Preparing for the summer show

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Delphinium ‘spires’

A break in the weather from a succession of warm, dry, sultry days to a breezy mixture of sunshine and showers is welcome. These past two weekends there has been much ferrying of watering cans to far-flung corners of the garden just to keep the newly planted bedding plants in existence but they don’t really develop properly without a decent shower of real rain.

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Aquilegia and Foxgloves

This weekend saw the final lot of summer bedding being planted out; the Good Lady has been planting up the Dahlia beds (Bishops Children and T&M Dwarf Mixed) and Mesembryanthemums under the hybrid tea roses; these will knit together over the summer providing a wonderful multi-coloured backdrop of brightly-coloured daisies. Meanwhile the Cosmos and Sunflowers are developing thick stems and putting on good growth.  The dayglo-flowering Californian poppies have also been planted into the borders, providing a shock of neon brilliance to the demure herbaceous visitor! We’ve had good germination of bedding this year so have been filling spaces in the borders with more Dahlias and African marigolds (Calendula) and have also been planting up a few more terracotta pots.

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French marigolds, which smell as good as they look!

This year, the spring bedding has been really excellent, with the black tulips only just going over now and the winter pansies still merrily flowering their heads off! 20130626-202225.jpgWhile we’ve planted up most of the pots with summer bedding (Cosmos, French marigolds mainly), we’ll let the spring ones run full-term as I always despair at the Council parks which proceed to rip up their spring bedding just when it is at its best, only to replace it with several weeks of bare soil before they put their summer bedding in!

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the colourful shade border, just coming into its best – the subject of a future post!

We’ve also been planting out and potting on some of this, and last, year’s biennials and perennials. The Echium fastuosum ‘Pride of Madeira’ and the baby Hostas I’ve been moving onto larger pots for planting out next spring; the former is frost-tender, won’t flower until next year and I’ll need to be able to move them into the greenhouse come the autumn. The latter, while making good growth and starting to show some interesting leaf variations (in terms of shape, size and colour) are just too little to put out, but they should be fine for next spring. The Pyrethrums we’ve been planting out in various places and we now have a line of young Catmint (Nepeta) along the front of the west-facing Yew hedge; I don’t think it will flower this year (it normally flowers in June/ July) but the young plants are thickening up well and should make a good show this time next year. The Aquilegia ‘Firecracker’, Acanthus ‘Bears’ Breeches’, and the Echinacea “Magic Box” should be ready in a couple of weeks. Other herbaceous seedlings are making rather slower progress and will be gradually potted on as they develop.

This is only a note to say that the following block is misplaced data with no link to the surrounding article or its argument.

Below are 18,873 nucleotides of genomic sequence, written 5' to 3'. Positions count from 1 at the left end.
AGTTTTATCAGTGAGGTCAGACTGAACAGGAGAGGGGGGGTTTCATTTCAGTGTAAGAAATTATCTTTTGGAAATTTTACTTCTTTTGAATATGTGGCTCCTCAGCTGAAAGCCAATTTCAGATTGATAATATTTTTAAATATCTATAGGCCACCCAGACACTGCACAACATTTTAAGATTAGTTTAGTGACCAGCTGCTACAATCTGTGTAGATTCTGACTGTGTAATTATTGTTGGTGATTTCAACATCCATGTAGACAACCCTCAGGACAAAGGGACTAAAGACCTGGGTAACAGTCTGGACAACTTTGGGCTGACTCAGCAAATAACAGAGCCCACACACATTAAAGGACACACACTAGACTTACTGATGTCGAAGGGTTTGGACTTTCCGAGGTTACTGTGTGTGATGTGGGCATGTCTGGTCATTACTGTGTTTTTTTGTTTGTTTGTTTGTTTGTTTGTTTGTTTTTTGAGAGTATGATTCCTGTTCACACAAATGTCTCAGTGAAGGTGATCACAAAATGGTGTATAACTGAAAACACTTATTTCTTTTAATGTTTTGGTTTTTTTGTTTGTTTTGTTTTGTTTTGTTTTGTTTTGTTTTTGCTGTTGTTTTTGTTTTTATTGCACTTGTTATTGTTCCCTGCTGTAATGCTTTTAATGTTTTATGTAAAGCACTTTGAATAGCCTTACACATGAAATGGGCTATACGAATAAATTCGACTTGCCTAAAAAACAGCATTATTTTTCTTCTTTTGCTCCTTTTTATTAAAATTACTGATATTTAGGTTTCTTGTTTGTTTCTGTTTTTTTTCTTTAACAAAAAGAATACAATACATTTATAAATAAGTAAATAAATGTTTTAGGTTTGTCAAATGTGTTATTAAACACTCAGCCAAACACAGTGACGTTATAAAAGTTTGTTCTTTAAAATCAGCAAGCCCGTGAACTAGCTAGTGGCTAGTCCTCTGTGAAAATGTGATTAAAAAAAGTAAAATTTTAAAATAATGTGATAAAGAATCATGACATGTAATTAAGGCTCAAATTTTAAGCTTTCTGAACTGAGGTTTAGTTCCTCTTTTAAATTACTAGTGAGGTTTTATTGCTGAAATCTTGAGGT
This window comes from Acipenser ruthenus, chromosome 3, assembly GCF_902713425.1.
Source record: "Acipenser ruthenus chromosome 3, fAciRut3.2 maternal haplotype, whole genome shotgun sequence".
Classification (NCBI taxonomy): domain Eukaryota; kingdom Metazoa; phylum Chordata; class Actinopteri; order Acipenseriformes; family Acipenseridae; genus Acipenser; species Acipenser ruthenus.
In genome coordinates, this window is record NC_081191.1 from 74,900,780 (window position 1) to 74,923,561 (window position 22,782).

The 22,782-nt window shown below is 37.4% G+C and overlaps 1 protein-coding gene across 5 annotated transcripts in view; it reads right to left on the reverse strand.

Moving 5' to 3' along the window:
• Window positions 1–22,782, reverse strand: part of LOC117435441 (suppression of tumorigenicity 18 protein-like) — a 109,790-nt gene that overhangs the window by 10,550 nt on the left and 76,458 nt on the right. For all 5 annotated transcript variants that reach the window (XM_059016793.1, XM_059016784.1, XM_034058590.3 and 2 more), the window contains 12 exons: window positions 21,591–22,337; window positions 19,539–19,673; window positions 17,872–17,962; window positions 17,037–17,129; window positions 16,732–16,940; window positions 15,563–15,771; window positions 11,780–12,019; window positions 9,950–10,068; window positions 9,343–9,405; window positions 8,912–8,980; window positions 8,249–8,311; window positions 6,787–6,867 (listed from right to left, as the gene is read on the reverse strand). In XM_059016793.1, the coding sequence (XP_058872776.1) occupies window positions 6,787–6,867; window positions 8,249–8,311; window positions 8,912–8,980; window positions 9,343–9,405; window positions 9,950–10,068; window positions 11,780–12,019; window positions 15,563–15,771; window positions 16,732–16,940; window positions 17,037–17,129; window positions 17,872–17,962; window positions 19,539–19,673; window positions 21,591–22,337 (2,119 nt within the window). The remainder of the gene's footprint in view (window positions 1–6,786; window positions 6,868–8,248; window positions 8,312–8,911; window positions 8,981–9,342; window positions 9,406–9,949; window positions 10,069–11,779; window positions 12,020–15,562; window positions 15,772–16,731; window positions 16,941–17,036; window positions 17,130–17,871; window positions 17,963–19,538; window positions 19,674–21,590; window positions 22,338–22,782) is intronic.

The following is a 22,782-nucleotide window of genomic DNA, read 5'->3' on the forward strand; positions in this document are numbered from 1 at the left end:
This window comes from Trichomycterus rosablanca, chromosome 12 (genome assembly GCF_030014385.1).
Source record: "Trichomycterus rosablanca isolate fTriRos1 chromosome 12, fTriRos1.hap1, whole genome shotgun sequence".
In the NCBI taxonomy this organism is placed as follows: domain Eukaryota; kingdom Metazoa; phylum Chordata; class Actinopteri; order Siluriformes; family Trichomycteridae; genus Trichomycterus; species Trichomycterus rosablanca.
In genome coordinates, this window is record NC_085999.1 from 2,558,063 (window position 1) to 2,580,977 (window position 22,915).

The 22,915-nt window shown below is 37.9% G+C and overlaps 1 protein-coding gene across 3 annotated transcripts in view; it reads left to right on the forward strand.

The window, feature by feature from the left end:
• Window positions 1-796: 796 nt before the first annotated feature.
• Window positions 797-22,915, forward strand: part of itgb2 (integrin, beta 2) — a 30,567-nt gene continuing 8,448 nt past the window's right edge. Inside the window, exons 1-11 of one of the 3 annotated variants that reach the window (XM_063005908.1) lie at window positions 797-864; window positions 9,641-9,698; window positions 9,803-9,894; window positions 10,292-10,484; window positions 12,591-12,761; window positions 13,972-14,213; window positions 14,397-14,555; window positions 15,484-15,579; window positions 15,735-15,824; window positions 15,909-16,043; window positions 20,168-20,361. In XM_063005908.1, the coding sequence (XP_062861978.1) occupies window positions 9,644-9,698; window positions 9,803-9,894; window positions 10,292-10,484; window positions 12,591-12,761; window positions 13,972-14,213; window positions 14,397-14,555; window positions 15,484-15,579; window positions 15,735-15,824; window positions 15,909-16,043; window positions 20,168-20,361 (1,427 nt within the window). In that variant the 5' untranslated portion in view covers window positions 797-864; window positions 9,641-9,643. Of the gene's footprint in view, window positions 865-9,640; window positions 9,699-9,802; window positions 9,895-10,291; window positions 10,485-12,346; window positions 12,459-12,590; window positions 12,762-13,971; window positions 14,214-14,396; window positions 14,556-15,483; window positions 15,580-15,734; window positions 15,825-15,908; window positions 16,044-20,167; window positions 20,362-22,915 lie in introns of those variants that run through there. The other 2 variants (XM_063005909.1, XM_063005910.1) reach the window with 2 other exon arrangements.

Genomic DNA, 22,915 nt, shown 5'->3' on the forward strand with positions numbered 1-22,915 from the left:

So the greenhouse is gradually emptying, leaving more space for the tomatoes, now planted into the soil, which are making good progress, with some early fruit forming already. Our Black Hamburg grape too is showing many clusters of fruit; it requires a weekly prune at this time of the year, its shoots growing about a metre a week!

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shrub rose in the Kitchen Garden, variety unknown, which has never flowered like this before. It was cut back hard two years ago, produced lots of growth but no flowers last year, was not pruned over the winter (I never quite got round to it) and is now covered with these amazing 5 inch flowers!

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When the swallows return…

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Primula ‘Wanda’

Those masters of the sky, with their unparalleled aeronautical brilliance, the swallows have returned. How these tiny, light-as-a-feather birds make it all the way from Africa amazes me, but they do, and here they are, albeit a little later than usual. Wheeling and screaming round the house, they re-familiarise themselves with their mud nests of previous years, which they will lovingly repair before the first clutch of eggs appears. They will be joined in the next few days by the House Martins, who nest on the East and West sides of the house.